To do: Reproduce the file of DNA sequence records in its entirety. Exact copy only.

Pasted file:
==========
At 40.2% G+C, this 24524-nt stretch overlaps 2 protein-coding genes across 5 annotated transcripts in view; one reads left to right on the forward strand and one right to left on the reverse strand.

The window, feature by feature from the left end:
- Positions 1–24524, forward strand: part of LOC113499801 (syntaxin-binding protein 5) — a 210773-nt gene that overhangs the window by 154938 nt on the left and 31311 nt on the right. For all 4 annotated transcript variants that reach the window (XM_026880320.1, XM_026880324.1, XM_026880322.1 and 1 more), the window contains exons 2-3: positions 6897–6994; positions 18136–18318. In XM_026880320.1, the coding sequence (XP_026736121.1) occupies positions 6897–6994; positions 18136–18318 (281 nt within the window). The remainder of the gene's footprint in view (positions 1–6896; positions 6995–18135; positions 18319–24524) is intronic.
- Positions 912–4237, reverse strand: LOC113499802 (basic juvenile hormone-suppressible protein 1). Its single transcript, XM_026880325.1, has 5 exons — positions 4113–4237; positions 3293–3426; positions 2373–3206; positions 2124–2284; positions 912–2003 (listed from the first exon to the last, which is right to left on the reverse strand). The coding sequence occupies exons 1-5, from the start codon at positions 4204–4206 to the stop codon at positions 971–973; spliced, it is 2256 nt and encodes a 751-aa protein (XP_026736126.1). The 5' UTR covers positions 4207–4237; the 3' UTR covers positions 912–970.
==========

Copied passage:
At 40.2% G+C, this 24524-nt stretch overlaps 2 protein-coding genes across 5 annotated transcripts in view; one reads left to right on the forward strand and one right to left on the reverse strand.

The window, feature by feature from the left end:
- Positions 1–24524, forward strand: part of LOC113499801 (syntaxin-binding protein 5) — a 210773-nt gene that overhangs the window by 154938 nt on the left and 31311 nt on the right. For all 4 annotated transcript variants that reach the window (XM_026880320.1, XM_026880324.1, XM_026880322.1 and 1 more), the window contains exons 2-3: positions 6897–6994; positions 18136–18318. In XM_026880320.1, the coding sequence (XP_026736121.1) occupies positions 6897–6994; positions 18136–18318 (281 nt within the window). The remainder of the gene's footprint in view (positions 1–6896; positions 6995–18135; positions 18319–24524) is intronic.
- Positions 912–4237, reverse strand: LOC113499802 (basic juvenile hormone-suppressible protein 1). Its single transcript, XM_026880325.1, has 5 exons — positions 4113–4237; positions 3293–3426; positions 2373–3206; positions 2124–2284; positions 912–2003 (listed from the first exon to the last, which is right to left on the reverse strand). The coding sequence occupies exons 1-5, from the start codon at positions 4204–4206 to the stop codon at positions 971–973; spliced, it is 2256 nt and encodes a 751-aa protein (XP_026736126.1). The 5' UTR covers positions 4207–4237; the 3' UTR covers positions 912–970.